The `pow` variant is inspired by the `pow` function from C99, mainly for compatibility.^{[22]} It is useful mostly for languages with a single power function. The `pown` and `powr` variants have been introduced due to conflicting usage of the power functions and the different points of view (as stated above).^{[23]}

The C and C++ standards do not specify the result of 0^{0} (a domain error may occur), but as of C99, if the normative annex F is supported, the result is required to be 1 because there are significant applications for which this value is more useful than NaN^{[24]} (for instance, with discrete exponents). The Java standard,^{[25]} the .NET Framework method `System.Math.Pow`

,^{[26]} and Python^{[27]}^{[28]} also treat 0^{0} as 1. Some languages document that their exponentiation operation corresponds to the `pow`

function from the C mathematical library; this is the case with Lua^{[29]} and Perl's `**`

operator^{[30]} (where it is explicitly mentioned that the result of `0**0`

is platform-dependent).

APL^{[citation needed]}, R^{[31]}, Stata^{[citation needed]}, SageMath^{[citation needed]}, Matlab^{[citation needed]}, Magma^{[citation needed]}, GAP^{[citation needed]}, Singular^{[citation needed]}, PARI/GP^{[32]}, and GNU Octave^{[citation needed]} evaluate x^{0} to 1. Mathematica^{[33]} and Macsyma^{[citation needed]} simplify x^{0} to 1 even if no constraints are placed on x; however, if 0^{0} is entered directly, it is treated as an error or indeterminate. SageMath^{[citation needed]} does not simplify 0^{x}. Maple^{[citation needed]}, Mathematica^{[33]} and PARI/GP^{[32]}^{[34]} further distinguish between integer and floating-point values: If the exponent is a zero of integer type, they return a 1 of the type of the base; exponentiation with a floating-point exponent of value zero is treated as undefined, indeterminate or error.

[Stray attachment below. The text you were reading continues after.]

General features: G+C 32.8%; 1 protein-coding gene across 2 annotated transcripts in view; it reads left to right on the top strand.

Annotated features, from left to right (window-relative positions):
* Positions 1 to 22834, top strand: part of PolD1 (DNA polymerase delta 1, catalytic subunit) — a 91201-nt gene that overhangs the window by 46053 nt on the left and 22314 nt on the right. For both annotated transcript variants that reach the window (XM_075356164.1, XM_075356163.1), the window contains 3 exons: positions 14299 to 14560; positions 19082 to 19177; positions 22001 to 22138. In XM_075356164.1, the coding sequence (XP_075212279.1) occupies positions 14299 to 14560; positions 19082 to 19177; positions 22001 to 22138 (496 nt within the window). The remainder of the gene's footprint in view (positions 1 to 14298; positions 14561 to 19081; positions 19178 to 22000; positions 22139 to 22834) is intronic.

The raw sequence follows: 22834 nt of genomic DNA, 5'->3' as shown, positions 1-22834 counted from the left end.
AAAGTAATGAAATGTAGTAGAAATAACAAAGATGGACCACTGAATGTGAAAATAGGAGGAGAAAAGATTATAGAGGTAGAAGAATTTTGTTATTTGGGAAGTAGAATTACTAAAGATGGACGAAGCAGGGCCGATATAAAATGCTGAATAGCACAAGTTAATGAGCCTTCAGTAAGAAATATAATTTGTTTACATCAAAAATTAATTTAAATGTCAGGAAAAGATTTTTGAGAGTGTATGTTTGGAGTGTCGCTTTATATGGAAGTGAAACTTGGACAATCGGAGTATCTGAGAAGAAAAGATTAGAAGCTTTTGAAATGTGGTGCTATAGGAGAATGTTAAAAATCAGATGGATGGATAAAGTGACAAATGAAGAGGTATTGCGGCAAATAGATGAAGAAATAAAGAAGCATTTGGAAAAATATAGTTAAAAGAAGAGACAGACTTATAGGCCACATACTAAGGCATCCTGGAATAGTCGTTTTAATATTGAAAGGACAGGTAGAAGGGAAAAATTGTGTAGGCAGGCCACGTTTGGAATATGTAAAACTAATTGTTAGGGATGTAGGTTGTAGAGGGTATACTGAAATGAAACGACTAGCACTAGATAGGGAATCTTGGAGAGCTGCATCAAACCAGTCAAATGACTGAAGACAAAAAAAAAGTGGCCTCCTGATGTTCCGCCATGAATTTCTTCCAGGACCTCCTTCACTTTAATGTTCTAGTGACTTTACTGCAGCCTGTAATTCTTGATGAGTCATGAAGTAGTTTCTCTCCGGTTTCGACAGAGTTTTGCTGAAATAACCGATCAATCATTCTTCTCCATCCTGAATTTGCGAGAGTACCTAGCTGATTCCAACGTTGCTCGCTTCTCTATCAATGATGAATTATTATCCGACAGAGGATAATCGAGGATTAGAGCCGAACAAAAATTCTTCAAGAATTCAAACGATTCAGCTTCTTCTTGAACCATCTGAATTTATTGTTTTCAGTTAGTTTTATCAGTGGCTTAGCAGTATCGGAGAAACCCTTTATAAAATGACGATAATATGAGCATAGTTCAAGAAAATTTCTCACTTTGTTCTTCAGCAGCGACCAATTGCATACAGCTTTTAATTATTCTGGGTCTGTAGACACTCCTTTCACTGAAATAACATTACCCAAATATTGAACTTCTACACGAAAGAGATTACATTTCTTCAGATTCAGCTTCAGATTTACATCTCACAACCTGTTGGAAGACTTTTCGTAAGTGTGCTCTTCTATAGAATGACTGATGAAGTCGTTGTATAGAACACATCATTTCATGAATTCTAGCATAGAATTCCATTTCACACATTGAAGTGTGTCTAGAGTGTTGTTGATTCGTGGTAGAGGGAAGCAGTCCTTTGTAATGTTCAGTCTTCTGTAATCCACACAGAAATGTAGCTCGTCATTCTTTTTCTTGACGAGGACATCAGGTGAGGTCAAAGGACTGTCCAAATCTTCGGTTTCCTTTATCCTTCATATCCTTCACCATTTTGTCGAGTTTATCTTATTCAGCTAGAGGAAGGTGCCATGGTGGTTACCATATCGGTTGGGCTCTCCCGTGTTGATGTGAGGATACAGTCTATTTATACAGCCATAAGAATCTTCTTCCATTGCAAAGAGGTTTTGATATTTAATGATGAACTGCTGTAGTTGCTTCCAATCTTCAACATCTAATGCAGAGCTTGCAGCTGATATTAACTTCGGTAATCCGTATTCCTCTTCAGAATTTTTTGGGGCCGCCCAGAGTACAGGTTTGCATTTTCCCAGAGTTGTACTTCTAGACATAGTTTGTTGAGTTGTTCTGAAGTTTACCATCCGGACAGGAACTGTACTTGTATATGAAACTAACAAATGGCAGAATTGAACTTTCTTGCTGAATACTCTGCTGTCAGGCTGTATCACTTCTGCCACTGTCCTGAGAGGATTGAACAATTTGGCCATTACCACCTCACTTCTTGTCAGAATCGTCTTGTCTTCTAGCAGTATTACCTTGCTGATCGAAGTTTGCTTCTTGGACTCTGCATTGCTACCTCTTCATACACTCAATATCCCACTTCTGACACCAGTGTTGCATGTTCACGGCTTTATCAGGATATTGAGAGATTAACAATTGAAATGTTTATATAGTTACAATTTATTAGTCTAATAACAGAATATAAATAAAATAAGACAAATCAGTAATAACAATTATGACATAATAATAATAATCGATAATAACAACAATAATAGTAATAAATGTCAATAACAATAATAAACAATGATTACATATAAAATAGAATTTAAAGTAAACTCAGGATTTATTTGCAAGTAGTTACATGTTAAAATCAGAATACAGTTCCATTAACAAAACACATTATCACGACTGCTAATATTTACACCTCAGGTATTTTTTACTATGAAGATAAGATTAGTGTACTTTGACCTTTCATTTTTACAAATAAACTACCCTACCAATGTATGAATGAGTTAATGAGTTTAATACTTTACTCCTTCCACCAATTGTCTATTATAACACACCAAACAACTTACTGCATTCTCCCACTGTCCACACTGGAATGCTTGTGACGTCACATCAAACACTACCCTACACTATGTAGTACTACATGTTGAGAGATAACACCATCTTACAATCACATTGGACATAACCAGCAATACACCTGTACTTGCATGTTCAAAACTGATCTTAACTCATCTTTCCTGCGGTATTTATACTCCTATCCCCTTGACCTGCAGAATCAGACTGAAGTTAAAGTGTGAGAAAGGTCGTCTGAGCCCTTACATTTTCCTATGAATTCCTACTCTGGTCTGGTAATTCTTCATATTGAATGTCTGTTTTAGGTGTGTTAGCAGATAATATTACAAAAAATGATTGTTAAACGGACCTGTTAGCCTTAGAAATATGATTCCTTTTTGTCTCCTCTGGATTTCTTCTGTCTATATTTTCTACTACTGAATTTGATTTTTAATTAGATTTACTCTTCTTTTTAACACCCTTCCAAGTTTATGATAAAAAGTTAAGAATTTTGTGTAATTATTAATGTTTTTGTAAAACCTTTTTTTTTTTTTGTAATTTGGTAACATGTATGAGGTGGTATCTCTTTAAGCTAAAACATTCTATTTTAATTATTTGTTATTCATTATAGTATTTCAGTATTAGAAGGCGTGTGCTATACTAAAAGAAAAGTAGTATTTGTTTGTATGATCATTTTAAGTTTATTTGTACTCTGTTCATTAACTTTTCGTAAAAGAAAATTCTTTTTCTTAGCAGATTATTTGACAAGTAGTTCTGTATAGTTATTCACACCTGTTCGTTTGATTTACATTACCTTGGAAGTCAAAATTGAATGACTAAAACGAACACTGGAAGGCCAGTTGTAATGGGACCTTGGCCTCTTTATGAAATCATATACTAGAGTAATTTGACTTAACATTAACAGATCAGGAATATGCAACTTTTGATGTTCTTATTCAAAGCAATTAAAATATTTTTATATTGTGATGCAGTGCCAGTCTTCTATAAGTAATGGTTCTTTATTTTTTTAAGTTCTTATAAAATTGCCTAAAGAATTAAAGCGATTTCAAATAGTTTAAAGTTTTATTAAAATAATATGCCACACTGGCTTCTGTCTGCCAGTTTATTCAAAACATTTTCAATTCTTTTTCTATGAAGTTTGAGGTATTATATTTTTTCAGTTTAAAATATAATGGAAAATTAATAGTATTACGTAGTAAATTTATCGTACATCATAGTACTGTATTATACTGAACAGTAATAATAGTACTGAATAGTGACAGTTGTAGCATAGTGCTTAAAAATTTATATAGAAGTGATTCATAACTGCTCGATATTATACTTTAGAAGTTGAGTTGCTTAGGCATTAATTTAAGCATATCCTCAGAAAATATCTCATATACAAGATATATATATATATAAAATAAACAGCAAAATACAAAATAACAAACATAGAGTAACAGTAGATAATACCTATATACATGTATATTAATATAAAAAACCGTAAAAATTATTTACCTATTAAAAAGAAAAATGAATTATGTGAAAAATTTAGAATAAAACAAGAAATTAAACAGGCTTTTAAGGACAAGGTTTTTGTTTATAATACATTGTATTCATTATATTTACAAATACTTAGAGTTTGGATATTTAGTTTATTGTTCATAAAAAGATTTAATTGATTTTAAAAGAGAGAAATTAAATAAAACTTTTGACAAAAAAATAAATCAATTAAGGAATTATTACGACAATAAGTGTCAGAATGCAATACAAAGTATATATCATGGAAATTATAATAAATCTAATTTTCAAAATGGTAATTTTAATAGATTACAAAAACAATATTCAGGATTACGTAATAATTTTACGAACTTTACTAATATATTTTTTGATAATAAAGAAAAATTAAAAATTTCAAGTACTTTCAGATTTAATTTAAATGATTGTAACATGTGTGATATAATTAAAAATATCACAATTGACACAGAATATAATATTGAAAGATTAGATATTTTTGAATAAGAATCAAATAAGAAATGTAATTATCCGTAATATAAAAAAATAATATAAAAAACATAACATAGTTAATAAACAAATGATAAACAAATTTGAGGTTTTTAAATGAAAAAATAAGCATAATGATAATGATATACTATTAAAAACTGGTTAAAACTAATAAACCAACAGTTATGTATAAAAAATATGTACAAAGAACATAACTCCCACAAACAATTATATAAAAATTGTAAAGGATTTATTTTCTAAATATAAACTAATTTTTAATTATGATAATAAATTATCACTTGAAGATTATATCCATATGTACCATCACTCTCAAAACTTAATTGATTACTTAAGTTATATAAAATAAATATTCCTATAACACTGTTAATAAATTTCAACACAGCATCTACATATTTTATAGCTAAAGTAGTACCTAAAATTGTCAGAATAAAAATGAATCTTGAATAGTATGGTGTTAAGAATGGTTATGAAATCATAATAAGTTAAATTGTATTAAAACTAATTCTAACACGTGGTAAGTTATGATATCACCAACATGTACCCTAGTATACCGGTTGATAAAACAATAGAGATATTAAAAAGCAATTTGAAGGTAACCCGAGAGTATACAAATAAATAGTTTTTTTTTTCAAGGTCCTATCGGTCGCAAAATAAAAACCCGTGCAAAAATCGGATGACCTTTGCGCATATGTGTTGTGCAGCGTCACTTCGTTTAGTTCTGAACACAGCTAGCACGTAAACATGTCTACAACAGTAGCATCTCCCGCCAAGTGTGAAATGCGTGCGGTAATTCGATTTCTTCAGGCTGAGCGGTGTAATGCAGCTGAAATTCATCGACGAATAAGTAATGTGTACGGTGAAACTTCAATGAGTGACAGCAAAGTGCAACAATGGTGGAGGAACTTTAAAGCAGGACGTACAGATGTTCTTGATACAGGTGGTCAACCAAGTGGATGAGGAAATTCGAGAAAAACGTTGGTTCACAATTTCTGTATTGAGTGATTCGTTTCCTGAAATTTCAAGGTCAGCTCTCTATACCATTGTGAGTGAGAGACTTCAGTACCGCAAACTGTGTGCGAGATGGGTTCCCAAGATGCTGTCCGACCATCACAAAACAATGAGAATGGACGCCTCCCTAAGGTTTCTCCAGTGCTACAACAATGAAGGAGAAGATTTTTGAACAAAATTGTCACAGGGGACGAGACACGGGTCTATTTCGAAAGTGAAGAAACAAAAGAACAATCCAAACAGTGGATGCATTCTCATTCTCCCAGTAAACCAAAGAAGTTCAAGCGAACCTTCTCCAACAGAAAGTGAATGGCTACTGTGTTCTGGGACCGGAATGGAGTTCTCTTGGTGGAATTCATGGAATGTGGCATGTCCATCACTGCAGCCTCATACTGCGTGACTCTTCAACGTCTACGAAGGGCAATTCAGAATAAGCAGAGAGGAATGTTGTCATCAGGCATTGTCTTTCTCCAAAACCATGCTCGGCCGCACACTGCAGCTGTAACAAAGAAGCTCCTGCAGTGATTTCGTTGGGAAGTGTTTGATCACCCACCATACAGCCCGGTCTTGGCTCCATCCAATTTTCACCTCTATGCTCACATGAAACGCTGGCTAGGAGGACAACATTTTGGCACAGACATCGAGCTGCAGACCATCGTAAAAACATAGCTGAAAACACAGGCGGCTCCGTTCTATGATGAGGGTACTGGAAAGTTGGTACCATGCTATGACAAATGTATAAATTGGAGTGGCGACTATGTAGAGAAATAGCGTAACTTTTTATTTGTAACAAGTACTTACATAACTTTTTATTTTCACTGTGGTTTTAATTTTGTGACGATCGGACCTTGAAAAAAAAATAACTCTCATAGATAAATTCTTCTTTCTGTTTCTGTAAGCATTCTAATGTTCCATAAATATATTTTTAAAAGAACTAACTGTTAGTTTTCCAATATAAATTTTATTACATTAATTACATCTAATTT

**^**N. Bourbaki, Elements of Mathematics, Theory of Sets, Springer-Verlag, 2004, III.§3.5.**^**Nicolas Bourbaki (1970).*Algèbre*. Springer., §III.2 No. 9: "L'unique monôme de degré 0 est l'élément unité de ; on l'identifie souvent à l'élément unité 1 de*A*".**^**Nicolas Bourbaki (1970).*Algèbre*. Springer., §IV.1 No. 3.**^**"Some textbooks leave the quantity 0^{0}undefined, because the functions*x*^{0}and 0^{x}have different limiting values when*x*decreases to 0. But this is a mistake. We must define*x*^{0}= 1, for all*x*, if the binomial theorem is to be valid when*x*= 0,*y*= 0, and/or*x*= −*y*. The binomial theorem is too important to be arbitrarily restricted! By contrast, the function 0^{x}is quite unimportant".Ronald Graham; Donald Knuth; Oren Patashnik (1989-01-05). "Binomial coefficients".*Concrete Mathematics*(1st ed.). Addison Wesley Longman Publishing Co. p. 162. ISBN 0-201-14236-8.**^**Malik, S. C.; Arora, Savita (1992).*Mathematical Analysis*. New York: Wiley. p. 223. ISBN 978-81-224-0323-7.In general the limit of